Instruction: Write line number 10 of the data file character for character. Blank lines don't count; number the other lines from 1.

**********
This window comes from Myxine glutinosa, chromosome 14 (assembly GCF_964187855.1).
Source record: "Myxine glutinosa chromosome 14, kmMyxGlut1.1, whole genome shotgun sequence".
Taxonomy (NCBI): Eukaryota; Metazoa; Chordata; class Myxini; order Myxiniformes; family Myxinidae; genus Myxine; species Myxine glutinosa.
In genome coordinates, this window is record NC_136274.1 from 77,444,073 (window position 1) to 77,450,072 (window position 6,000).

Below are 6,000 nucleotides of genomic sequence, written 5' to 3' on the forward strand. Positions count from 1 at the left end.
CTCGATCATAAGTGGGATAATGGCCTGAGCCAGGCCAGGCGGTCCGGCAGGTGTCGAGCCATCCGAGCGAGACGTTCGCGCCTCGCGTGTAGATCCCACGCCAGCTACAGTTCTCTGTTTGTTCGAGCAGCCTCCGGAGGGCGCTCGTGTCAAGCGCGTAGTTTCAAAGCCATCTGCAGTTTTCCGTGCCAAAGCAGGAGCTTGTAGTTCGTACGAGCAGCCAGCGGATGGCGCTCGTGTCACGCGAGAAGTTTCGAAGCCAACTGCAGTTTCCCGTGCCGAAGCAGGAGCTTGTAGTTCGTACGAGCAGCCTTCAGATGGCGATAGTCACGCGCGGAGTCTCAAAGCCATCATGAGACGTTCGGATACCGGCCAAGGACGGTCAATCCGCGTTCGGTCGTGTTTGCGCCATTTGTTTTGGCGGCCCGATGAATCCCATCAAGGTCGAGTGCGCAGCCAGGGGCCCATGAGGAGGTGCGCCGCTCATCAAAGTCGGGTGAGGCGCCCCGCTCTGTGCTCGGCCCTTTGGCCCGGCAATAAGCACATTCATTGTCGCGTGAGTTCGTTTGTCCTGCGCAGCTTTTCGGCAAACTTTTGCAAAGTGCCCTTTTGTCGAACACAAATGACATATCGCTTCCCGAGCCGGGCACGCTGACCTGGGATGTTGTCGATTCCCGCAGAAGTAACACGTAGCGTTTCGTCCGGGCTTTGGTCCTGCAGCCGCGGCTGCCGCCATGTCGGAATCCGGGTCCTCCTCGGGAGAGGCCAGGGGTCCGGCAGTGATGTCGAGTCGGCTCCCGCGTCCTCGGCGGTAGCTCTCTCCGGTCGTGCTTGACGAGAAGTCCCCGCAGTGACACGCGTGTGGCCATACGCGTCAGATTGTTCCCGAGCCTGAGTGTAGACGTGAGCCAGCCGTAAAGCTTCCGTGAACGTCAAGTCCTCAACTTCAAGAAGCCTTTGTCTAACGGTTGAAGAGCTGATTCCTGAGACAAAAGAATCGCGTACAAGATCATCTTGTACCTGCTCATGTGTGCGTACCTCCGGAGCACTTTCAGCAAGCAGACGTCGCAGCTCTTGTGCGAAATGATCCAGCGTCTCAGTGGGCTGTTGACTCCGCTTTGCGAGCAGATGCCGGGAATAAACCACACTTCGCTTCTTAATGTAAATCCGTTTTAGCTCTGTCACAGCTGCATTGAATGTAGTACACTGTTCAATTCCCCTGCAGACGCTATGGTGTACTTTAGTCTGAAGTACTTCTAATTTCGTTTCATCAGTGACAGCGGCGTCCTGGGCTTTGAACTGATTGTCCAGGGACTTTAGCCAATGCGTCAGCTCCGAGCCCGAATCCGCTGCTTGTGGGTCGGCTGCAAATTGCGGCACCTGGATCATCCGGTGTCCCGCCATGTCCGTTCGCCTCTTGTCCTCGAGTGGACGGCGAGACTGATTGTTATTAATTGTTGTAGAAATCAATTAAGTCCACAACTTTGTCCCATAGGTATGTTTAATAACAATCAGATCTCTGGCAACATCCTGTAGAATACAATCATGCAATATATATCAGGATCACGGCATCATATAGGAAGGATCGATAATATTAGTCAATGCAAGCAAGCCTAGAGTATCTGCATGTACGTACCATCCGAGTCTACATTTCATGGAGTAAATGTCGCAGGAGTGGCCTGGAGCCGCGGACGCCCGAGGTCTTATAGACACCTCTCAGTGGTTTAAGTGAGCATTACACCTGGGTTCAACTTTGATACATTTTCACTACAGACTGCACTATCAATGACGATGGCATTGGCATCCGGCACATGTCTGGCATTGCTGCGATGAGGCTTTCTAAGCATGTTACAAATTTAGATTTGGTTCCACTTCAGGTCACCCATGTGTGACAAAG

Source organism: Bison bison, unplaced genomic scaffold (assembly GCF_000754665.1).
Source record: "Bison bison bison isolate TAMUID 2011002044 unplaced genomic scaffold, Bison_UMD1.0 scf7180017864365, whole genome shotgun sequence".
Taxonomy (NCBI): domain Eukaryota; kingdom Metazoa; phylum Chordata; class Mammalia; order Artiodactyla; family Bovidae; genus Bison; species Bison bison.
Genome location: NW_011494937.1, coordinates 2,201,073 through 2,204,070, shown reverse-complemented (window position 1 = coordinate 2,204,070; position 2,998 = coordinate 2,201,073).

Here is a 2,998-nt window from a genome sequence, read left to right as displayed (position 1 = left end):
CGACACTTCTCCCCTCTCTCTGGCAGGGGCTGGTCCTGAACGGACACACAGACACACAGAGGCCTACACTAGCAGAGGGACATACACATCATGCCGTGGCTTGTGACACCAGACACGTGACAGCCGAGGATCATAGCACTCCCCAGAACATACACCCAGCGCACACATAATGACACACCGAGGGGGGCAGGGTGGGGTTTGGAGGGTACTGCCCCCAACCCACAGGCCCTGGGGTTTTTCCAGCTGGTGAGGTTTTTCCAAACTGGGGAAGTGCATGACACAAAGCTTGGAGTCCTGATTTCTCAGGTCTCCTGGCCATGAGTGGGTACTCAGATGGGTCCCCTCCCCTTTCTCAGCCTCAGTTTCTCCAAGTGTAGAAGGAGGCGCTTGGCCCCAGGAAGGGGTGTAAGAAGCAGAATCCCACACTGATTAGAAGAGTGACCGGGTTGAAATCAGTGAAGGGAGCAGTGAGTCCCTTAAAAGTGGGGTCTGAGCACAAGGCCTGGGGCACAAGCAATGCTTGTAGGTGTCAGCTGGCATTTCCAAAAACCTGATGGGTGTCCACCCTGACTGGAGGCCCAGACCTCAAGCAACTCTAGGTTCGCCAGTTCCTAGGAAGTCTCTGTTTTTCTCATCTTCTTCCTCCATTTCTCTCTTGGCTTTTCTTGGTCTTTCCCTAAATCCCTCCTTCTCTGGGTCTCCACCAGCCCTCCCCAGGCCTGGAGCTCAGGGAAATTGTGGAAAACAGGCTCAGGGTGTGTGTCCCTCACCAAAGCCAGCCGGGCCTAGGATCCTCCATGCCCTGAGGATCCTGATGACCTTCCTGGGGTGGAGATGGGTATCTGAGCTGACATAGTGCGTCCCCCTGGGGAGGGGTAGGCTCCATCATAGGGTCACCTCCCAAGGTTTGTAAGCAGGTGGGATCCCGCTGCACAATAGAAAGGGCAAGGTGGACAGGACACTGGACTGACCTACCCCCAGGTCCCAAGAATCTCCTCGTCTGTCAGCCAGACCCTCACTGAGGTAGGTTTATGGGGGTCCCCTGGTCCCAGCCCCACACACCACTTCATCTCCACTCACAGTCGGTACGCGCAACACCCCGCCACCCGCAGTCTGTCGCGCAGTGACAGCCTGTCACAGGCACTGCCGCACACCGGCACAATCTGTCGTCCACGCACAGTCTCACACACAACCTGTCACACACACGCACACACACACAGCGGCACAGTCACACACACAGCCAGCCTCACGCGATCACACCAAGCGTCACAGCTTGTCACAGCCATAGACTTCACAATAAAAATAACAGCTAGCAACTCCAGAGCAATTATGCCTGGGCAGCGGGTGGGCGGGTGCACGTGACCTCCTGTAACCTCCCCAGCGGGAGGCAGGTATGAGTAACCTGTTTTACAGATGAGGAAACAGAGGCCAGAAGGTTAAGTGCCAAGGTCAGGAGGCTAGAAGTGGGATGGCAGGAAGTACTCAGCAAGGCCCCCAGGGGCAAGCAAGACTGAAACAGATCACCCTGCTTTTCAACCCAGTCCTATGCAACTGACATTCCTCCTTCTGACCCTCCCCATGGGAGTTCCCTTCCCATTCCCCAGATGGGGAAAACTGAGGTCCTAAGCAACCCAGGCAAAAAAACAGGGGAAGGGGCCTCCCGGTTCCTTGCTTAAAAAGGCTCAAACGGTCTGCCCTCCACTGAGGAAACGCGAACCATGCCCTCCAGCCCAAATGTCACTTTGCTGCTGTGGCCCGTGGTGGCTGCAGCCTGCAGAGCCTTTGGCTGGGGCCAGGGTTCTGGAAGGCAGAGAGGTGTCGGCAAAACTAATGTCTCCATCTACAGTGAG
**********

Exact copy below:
Genome location: NW_011494937.1, coordinates 2,201,073 through 2,204,070, shown reverse-complemented (window position 1 = coordinate 2,204,070; position 2,998 = coordinate 2,201,073).